The problem of anaemia and almost zero intake of proper nutritious diet in postnatal period incapacitate a mother from feeding her child only with breast milk during the first six months of its age. Unicef’s report “The State of the World’s Children 2017” further reveals that only 18 percent of Pakistani mothers breastfeed their babies during the first hour after birth – the fifth lowest ratio in the world. Likewise, the ratio of breastfeeding the babies during first six months of life is 37.7 percent while that for up to two years is 56.1 percent. Breast milk is the best and a perfectly nutritious food for healthy growth of the baby because it contains, in perfect combination, all the nutrients that are essentially required for proper physical and mental growth of the baby.
Medical science has established that breast milk safeguards the baby against various infections, illnesses and allergies, and also boosts its immune system. But, if a baby remains deprived of this great gift of the nature, its immune system will not be robust enough to let it grow mentally and physically – let alone fighting the diseases. Moreover, everything a baby may be given, except mother’s milk, is devoid of micronutrients and this is where the situation becomes more alarming. This is why, in terms of infant mortality rate, Pakistan is at 11th place in the world with a ratio of 46 per 1000 babies. In Pakistan, every year, nearly 424,000 babies die before reaching the age of five – the third biggest ratio in the world. Pakistan has the world’s 20th largest under-5 mortality rate with a ratio of 78 per 1000. FAO figures also suggest that, in Pakistan, as many as 177,000 children die before attaining the age of 5 years and the principal reason behind is improper diet of the mothers. In addition, around 90 million cases of diarrhoea and respiratory infections are reported among children and the major cause, again, is the low ratio of breastfeeding and deficiency of zinc.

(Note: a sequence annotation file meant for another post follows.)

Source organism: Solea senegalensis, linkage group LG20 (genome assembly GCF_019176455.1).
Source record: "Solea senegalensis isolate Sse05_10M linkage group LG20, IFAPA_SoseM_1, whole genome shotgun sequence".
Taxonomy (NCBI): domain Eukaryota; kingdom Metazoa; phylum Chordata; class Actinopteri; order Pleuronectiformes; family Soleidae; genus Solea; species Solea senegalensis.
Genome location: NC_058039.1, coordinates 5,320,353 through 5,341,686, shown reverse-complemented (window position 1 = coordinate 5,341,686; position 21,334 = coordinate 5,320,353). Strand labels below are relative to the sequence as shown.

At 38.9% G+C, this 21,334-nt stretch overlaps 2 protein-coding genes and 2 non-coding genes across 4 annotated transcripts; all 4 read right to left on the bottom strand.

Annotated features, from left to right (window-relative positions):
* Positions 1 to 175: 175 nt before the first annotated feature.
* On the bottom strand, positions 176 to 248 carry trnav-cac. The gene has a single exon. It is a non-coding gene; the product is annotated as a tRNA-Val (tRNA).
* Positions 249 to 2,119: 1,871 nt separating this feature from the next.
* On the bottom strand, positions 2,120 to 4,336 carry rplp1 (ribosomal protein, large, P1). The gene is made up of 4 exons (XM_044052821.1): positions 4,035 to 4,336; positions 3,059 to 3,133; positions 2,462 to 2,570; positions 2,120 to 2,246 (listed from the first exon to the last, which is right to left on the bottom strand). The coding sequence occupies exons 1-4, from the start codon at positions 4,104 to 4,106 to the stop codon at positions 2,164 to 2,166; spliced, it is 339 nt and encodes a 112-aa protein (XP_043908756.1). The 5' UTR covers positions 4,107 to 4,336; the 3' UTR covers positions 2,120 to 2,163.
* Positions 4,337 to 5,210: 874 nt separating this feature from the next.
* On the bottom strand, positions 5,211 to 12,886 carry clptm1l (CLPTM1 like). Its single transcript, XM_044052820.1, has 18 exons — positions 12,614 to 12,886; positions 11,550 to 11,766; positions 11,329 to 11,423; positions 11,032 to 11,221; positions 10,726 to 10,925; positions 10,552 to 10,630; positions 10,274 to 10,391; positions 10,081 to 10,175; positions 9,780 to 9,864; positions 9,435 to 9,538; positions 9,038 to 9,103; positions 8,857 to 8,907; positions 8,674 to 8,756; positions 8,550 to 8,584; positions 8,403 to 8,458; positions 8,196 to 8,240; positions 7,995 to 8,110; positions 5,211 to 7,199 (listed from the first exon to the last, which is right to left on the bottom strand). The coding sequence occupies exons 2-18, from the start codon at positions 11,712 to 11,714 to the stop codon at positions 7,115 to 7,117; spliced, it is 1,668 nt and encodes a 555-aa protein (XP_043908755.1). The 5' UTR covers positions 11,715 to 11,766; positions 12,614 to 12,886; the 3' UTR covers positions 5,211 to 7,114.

It is also important to mention here that the children suffering from micronutrient deficiency have stunted growth. So, they lag behind their healthy friends in all fields of life. The figures reported in the latest Pakistan Demographic and Health Survey 2017-18 warrant special attention of those in the corridors of power because the picture presented therein of the health of our children is dreadful, to say the least. As per the Survey, 38 percent children in Pakistan – or nearly every third child – are stunted, 7 percent of under-5 children are wasted (had low height-for-age) and 23 percent – approximately every fourth child – are underweight.
Among a multitude of factors responsible for this perplexing state of affairs regarding the nutritional health of our children, the one that is most conspicuous is an imbalance among nutrients in diet consumed by children and mothers. Figures presented in the National Nutrition Survey 2011 sufficiently corroborate this assertion. As per the Survey, following deficiencies were found among women in Pakistan: